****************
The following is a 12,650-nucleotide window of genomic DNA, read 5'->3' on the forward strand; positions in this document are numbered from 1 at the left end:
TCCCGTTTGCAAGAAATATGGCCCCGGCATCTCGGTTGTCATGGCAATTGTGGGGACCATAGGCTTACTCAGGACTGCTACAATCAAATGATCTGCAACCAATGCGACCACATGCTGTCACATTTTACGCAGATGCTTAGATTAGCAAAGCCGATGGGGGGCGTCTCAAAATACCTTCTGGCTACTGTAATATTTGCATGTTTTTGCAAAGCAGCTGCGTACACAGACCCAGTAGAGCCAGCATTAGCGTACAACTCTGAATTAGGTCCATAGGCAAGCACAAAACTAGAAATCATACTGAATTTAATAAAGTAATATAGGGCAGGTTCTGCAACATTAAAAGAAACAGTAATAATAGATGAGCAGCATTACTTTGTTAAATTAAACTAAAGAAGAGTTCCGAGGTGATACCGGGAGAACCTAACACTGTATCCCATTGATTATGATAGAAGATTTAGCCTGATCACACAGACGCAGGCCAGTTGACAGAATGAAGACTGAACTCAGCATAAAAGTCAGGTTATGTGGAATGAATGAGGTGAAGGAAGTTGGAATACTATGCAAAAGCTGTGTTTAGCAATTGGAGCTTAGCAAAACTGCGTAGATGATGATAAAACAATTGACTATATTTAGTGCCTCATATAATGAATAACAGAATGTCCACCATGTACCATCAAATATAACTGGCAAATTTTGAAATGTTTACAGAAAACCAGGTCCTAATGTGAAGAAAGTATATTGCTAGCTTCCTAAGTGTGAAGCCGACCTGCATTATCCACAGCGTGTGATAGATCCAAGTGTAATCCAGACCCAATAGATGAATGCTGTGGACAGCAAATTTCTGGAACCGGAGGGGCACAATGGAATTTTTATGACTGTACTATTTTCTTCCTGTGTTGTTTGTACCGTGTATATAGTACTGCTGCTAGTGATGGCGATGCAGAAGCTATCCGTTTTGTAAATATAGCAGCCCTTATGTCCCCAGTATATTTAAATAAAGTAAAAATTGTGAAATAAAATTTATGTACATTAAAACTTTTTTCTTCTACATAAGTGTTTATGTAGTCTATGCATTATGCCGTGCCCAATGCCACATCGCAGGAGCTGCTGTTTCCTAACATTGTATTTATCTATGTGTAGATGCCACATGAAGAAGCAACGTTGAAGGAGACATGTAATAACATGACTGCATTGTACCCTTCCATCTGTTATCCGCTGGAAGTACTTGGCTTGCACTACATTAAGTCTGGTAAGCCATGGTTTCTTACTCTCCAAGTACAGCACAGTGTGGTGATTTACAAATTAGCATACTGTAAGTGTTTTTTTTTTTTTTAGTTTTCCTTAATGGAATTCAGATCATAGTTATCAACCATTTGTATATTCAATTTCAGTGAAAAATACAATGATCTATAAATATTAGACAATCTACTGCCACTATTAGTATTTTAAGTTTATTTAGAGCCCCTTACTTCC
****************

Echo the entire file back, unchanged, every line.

The following is a 12,650-nucleotide window of genomic DNA, read 5'->3' on the forward strand; positions in this document are numbered from 1 at the left end:
TCCCGTTTGCAAGAAATATGGCCCCGGCATCTCGGTTGTCATGGCAATTGTGGGGACCATAGGCTTACTCAGGACTGCTACAATCAAATGATCTGCAACCAATGCGACCACATGCTGTCACATTTTACGCAGATGCTTAGATTAGCAAAGCCGATGGGGGGCGTCTCAAAATACCTTCTGGCTACTGTAATATTTGCATGTTTTTGCAAAGCAGCTGCGTACACAGACCCAGTAGAGCCAGCATTAGCGTACAACTCTGAATTAGGTCCATAGGCAAGCACAAAACTAGAAATCATACTGAATTTAATAAAGTAATATAGGGCAGGTTCTGCAACATTAAAAGAAACAGTAATAATAGATGAGCAGCATTACTTTGTTAAATTAAACTAAAGAAGAGTTCCGAGGTGATACCGGGAGAACCTAACACTGTATCCCATTGATTATGATAGAAGATTTAGCCTGATCACACAGACGCAGGCCAGTTGACAGAATGAAGACTGAACTCAGCATAAAAGTCAGGTTATGTGGAATGAATGAGGTGAAGGAAGTTGGAATACTATGCAAAAGCTGTGTTTAGCAATTGGAGCTTAGCAAAACTGCGTAGATGATGATAAAACAATTGACTATATTTAGTGCCTCATATAATGAATAACAGAATGTCCACCATGTACCATCAAATATAACTGGCAAATTTTGAAATGTTTACAGAAAACCAGGTCCTAATGTGAAGAAAGTATATTGCTAGCTTCCTAAGTGTGAAGCCGACCTGCATTATCCACAGCGTGTGATAGATCCAAGTGTAATCCAGACCCAATAGATGAATGCTGTGGACAGCAAATTTCTGGAACCGGAGGGGCACAATGGAATTTTTATGACTGTACTATTTTCTTCCTGTGTTGTTTGTACCGTGTATATAGTACTGCTGCTAGTGATGGCGATGCAGAAGCTATCCGTTTTGTAAATATAGCAGCCCTTATGTCCCCAGTATATTTAAATAAAGTAAAAATTGTGAAATAAAATTTATGTACATTAAAACTTTTTTCTTCTACATAAGTGTTTATGTAGTCTATGCATTATGCCGTGCCCAATGCCACATCGCAGGAGCTGCTGTTTCCTAACATTGTATTTATCTATGTGTAGATGCCACATGAAGAAGCAACGTTGAAGGAGACATGTAATAACATGACTGCATTGTACCCTTCCATCTGTTATCCGCTGGAAGTACTTGGCTTGCACTACATTAAGTCTGGTAAGCCATGGTTTCTTACTCTCCAAGTACAGCACAGTGTGGTGATTTACAAATTAGCATACTGTAAGTGTTTTTTTTTTTTTTAGTTTTCCTTAATGGAATTCAGATCATAGTTATCAACCATTTGTATATTCAATTTCAGTGAAAAATACAATGATCTATAAATATTAGACAATCTACTGCCACTATTAGTATTTTAAGTTTATTTAGAGCCCCTTACTTCC